At this point, Lika and me (Santoshi), joined hands to further develop the HFO model towards a screening platform. We established a flow cytometry panel in a 96-well plate format. In the past, Lika lost a substantial number of cells during the dissociation and staining process; therefore, it was necessary to pool 2 to 3 organoids for enabling one staining for flow cytometry analysis. This substantially limited the characterization, because only 32 data points could be generated from a 96-well plate (i.e., if 3 organoids were used as one data point). Consequently, I optimized the protocol such that we could generate 96 data points from the 96-well plate, thereby drastically facilitating quantitative characterization of the organoids. Not only did it enable novel screening approaches in higher throughput, but it also contributed to easier handling and importantly to reducing plastic wares used throughout the experiment.

During this time, I became more involved in generating HFOs with Lika’s protocol; however, I found it very tricky to perform media changes on some critical early stages. I would regularly damage the Matrigel droplet or accidentally take up the organoid in the pipet tip. Thus, Lika and I thoroughly analyzed all the steps trying to figure out a better work around for facilitating the medium exchange. During one of our weekly team meetings we discussed this issue in depth. This is when our colleague Dr. Felix Manstein came up with the idea that I should stack different bore size pipet tips (as shown in the GIF) together, such that we don’t damage the Matrigel droplet while we could still do a fast and efficient medium exchange. This showed us how important it is to communicate our failures to the team, so that we can come up with useful solutions and enjoy the positive spirit of teamwork.

Since I, Robert, performed my PhD thesis in developmental biology, our work on the HFO model was connecting me “back to my scientific roots”. In the recent decade, my lab has made great progress on the mass production of hPSCs and their functional progenies, ultimately aiming at their use for treating patients in need for organ repair1,4,5. Along this process, we noted the challenges behind generating one specific cell type such as pure cardiomyocytes; apparently, in native development, no isolated differentiation of individual lineages occurs6. Therefore, our research on HFOs represents an existing interphase between investigating basic mechanisms of development on the one hand and advancing strategies for directed lineage differentiation on the other hand. Given the multifaceted hurdles that Lika, Santoshi and the other project-supporting group members were facing in getting the project done makes me extremely proud of their achievements!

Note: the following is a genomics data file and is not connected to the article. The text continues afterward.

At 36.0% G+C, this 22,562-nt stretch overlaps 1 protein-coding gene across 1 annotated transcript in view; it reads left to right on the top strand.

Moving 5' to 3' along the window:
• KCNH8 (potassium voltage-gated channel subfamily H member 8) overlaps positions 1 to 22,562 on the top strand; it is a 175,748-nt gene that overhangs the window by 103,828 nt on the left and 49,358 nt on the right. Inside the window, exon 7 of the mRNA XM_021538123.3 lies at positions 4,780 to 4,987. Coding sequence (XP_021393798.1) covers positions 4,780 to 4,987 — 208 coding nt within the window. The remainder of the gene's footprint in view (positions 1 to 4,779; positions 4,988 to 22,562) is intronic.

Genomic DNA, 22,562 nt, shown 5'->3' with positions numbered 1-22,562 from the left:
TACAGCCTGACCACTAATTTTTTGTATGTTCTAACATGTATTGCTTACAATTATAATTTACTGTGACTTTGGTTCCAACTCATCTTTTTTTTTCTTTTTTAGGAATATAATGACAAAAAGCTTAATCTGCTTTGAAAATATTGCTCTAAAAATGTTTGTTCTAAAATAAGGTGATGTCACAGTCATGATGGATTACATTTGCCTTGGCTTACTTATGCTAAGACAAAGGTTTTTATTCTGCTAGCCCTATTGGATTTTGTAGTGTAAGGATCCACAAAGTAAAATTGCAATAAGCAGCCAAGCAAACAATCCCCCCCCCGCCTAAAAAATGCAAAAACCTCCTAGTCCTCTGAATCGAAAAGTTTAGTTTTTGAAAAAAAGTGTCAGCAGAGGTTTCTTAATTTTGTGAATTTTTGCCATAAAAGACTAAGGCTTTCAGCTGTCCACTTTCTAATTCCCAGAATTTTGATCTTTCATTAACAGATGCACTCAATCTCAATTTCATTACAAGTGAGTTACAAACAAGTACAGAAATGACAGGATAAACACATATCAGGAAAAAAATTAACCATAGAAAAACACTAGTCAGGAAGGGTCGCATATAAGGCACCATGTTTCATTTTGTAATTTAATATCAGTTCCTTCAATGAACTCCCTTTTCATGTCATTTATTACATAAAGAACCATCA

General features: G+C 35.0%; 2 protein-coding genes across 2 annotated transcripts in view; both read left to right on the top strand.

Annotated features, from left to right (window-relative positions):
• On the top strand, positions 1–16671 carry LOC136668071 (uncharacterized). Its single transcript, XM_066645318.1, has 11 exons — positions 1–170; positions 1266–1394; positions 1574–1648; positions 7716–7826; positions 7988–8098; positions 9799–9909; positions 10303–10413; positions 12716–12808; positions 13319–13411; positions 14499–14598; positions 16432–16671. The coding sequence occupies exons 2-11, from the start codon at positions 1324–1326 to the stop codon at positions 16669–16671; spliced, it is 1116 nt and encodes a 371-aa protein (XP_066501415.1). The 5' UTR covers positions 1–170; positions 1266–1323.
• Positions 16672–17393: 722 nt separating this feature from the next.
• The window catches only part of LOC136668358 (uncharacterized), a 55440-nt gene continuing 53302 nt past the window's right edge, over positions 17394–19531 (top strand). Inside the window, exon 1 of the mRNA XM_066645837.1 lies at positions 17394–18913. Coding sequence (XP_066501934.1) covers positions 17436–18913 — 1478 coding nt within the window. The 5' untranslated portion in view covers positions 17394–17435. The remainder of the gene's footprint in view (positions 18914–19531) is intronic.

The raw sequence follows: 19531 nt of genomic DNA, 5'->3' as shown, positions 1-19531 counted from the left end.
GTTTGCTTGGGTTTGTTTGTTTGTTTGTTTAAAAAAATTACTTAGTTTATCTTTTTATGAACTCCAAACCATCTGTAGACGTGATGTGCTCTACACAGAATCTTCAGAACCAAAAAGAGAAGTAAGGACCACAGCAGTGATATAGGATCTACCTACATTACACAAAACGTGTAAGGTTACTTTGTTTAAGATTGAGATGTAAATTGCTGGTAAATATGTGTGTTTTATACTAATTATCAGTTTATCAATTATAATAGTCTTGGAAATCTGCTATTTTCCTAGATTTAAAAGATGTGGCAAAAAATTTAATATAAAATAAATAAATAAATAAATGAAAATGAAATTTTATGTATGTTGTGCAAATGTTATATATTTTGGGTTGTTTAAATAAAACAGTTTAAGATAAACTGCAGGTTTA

This team effort strongly supported successful publishing in Nature Protocols7. We truly hope that our work can be reproduced by researchers around the world, and thus contribute to a better understanding of early human heart development and inspire novel, unexpected research ideas and results. Link to full text article: Generation of heart-forming organoids from human pluripotent stem cells


  1. Kempf H, Kropp C, Olmer R, Martin U, Zweigerdt R. Cardiac differentiation of human pluripotent stem cells in scalable suspension culture. Nat Protoc. 2015 Sep;10(9):1345-61. doi: 10.1038/nprot.2015.089. 

  2. Elliott DA, Braam SR, Koutsis K, Ng ES, Jenny R, et al. NKX2-5(eGFP/w) hESCs for isolation of human cardiac progenitors and cardiomyocytes. Nat Methods. 2011 Oct 23;8(12):1037-40. doi: 10.1038/nmeth.1740. 

  3. Drakhlis L, Biswanath S, Farr CM, Lupanow V, Teske J, et al. Human heart-forming organoids recapitulate early heart and foregut development. Nat Biotechnol. 2021 Jun;39(6):737-746. doi: 10.1038/s41587-021-00815-9.

  4. Ackermann M, Kempf H, Hetzel M, Hesse C, Hashtchin AR, et al. Bioreactor-based mass production of human iPSC-derived macrophages enables immunotherapies against bacterial airway infections. Nat Commun. 2018 Nov 30;9(1):5088. doi: 10.1038/s41467-018-07570-7.

  5. Manstein F, Ullmann K, Kropp C, Halloin C, Triebert W, et al. High density bioprocessing of human pluripotent stem cells by metabolic control and in silico modeling. Stem Cells Transl Med. 2021 Jul;10(7):1063-1080. doi: 10.1002/sctm.20-0453. 

  6. Kempf H, Olmer R, Haase A, Franke A, Bolesani E, et al. Bulk cell density and Wnt/TGFbeta signalling regulate mesendodermal patterning of human pluripotent stem cells. Nat Commun. 2016 Dec 9;7:13602. doi: 10.1038/ncomms13602.

  7. Drakhlis L, Devadas SB, Zweigerdt R. Generation of heart-forming organoids from human pluripotent stem cells. Nat Protoc. 2021 Nov 10. doi: 10.1038/s41596-021-00629-8.

    Poster image adapted from ref7